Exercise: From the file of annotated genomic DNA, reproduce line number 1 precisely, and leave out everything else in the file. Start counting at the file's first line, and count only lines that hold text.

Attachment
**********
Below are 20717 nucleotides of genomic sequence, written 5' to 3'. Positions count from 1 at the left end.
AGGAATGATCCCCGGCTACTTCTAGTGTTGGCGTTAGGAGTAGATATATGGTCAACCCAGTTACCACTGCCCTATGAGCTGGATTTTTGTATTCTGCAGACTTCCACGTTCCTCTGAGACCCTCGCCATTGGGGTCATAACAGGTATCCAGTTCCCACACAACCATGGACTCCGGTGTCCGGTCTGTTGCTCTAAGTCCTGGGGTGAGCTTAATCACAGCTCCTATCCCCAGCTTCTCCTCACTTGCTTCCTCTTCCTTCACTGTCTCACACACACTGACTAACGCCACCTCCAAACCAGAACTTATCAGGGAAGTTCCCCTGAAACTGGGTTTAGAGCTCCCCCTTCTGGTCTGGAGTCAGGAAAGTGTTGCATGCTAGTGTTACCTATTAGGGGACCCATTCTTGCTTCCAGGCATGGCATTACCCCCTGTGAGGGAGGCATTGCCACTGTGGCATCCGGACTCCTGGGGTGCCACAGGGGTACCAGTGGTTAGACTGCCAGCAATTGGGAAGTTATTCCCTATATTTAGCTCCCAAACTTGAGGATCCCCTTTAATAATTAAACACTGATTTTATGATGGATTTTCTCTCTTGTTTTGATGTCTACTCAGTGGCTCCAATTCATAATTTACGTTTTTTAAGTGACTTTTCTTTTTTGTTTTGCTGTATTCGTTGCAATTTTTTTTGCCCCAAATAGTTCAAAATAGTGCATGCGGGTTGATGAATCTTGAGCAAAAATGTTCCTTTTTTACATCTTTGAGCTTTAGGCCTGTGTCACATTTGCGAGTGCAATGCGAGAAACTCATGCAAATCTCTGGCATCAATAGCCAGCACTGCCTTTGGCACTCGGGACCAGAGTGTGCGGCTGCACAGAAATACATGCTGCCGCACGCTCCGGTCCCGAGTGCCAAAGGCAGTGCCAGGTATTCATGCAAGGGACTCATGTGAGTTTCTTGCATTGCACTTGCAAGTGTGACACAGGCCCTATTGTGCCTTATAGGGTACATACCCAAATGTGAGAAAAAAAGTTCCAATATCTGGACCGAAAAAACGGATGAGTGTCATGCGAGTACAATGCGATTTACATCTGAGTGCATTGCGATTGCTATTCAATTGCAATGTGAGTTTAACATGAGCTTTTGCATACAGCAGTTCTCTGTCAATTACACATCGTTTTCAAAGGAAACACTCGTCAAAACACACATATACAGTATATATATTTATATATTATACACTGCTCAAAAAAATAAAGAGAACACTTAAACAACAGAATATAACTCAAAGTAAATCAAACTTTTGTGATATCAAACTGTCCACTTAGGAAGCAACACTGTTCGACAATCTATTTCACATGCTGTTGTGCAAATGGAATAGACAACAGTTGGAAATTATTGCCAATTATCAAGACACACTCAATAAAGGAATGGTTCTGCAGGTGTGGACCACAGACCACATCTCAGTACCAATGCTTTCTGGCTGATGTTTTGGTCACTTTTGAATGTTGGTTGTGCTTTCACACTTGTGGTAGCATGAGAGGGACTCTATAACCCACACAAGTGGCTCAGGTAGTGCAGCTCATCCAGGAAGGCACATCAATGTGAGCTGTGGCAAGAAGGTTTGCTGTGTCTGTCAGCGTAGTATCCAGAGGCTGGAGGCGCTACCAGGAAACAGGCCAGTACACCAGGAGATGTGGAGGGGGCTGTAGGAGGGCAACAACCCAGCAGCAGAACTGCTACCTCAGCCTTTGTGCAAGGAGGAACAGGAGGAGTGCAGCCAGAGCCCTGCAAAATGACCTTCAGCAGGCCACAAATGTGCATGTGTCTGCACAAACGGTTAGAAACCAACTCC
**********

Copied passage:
Below are 20717 nucleotides of genomic sequence, written 5' to 3'. Positions count from 1 at the left end.